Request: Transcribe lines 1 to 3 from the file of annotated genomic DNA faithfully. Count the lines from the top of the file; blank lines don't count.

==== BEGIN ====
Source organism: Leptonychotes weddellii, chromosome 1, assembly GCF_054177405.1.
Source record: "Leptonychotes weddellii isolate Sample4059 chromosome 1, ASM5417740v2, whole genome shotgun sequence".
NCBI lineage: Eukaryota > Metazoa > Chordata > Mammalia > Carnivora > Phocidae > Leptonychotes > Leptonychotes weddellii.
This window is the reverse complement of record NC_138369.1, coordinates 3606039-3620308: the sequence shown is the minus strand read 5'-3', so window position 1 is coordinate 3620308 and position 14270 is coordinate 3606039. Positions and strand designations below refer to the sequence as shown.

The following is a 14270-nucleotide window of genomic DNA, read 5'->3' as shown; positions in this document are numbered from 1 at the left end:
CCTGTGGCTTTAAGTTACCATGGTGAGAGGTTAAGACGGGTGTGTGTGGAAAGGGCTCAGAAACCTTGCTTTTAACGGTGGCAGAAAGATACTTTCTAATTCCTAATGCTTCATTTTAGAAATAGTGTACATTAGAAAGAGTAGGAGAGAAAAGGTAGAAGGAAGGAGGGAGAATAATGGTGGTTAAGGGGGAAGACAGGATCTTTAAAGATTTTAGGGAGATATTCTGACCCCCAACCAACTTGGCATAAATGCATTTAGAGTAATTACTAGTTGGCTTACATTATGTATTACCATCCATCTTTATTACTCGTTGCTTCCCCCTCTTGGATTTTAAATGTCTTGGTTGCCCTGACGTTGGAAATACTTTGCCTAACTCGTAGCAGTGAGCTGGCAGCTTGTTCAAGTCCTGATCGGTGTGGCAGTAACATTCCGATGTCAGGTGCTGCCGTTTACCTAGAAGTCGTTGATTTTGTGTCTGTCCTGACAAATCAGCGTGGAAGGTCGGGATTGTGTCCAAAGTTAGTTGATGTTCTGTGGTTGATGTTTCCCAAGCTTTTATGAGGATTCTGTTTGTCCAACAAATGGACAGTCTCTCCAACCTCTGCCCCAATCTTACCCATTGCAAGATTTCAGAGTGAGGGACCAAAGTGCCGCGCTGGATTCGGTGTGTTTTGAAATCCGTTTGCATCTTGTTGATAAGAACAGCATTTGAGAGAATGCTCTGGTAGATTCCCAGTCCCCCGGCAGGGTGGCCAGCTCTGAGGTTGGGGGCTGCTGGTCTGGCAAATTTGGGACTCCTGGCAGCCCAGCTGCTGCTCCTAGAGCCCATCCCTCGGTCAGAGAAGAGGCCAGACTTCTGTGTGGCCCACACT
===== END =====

Source organism: Leptonychotes weddellii, chromosome 1, assembly GCF_054177405.1.
Source record: "Leptonychotes weddellii isolate Sample4059 chromosome 1, ASM5417740v2, whole genome shotgun sequence".
NCBI lineage: Eukaryota > Metazoa > Chordata > Mammalia > Carnivora > Phocidae > Leptonychotes > Leptonychotes weddellii.